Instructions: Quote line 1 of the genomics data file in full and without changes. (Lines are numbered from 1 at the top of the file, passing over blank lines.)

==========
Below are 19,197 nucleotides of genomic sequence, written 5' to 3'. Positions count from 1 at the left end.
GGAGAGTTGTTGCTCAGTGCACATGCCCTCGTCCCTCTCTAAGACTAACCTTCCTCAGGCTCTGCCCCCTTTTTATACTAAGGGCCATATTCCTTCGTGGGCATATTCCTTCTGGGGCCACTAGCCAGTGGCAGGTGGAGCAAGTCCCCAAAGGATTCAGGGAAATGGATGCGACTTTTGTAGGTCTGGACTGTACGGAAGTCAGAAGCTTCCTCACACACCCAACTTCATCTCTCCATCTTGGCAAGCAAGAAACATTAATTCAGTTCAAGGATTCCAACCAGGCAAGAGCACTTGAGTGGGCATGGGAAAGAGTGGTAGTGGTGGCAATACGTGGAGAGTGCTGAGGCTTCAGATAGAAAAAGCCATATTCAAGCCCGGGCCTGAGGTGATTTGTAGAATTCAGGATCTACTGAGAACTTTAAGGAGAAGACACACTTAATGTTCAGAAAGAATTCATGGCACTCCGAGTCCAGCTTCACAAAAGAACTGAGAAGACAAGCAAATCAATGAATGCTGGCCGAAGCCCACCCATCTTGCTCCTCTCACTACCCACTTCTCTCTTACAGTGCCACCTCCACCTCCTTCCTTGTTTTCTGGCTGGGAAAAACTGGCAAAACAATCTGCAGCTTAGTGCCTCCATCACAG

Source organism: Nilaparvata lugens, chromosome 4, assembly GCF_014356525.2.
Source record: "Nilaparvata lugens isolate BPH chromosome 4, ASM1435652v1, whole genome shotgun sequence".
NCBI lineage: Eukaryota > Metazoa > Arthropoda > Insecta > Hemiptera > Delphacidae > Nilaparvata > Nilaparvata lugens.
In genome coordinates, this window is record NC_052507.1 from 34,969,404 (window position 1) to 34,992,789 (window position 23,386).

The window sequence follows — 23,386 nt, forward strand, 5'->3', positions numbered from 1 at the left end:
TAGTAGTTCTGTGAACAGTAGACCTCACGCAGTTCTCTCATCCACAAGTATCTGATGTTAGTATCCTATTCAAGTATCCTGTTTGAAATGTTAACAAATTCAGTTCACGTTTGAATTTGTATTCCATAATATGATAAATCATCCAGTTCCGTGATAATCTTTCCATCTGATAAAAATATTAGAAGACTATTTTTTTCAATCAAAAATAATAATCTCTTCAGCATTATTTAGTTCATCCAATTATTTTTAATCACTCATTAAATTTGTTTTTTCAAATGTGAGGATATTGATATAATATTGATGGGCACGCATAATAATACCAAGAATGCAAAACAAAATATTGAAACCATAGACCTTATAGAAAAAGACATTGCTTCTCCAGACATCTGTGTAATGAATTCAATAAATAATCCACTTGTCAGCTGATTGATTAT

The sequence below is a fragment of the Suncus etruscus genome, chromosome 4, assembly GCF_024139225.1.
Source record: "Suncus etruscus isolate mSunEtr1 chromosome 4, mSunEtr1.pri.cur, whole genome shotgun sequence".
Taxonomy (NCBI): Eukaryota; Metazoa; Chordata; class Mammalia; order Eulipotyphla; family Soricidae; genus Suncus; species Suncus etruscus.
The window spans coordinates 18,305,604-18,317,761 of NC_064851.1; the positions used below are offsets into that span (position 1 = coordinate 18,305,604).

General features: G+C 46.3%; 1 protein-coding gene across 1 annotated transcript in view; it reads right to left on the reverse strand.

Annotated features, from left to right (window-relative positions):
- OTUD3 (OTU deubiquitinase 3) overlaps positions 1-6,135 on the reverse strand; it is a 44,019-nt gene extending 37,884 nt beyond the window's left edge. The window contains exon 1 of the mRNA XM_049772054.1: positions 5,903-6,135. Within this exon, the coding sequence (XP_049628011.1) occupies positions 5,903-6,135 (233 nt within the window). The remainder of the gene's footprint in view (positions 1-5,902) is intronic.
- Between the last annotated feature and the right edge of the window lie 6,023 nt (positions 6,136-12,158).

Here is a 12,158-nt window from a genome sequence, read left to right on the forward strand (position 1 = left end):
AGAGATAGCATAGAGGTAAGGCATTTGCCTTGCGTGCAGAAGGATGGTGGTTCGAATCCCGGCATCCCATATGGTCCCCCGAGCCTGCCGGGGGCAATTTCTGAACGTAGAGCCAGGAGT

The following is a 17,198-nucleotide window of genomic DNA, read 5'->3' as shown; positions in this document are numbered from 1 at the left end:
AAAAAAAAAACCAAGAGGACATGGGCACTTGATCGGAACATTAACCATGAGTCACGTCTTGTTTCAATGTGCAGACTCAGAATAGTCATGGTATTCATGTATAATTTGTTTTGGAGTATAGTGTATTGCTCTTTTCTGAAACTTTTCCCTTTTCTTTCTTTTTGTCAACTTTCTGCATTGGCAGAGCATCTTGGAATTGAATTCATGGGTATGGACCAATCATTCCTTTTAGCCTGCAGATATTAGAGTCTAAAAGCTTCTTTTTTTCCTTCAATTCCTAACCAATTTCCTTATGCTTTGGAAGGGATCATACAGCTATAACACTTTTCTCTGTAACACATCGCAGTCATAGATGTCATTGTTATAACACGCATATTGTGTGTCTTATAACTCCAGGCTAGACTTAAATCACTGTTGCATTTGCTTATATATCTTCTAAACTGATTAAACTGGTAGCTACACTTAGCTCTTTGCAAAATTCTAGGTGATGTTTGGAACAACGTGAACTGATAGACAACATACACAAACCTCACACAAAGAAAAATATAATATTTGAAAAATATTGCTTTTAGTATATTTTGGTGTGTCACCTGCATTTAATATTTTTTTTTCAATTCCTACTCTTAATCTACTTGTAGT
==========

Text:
Below are 19,197 nucleotides of genomic sequence, written 5' to 3'. Positions count from 1 at the left end.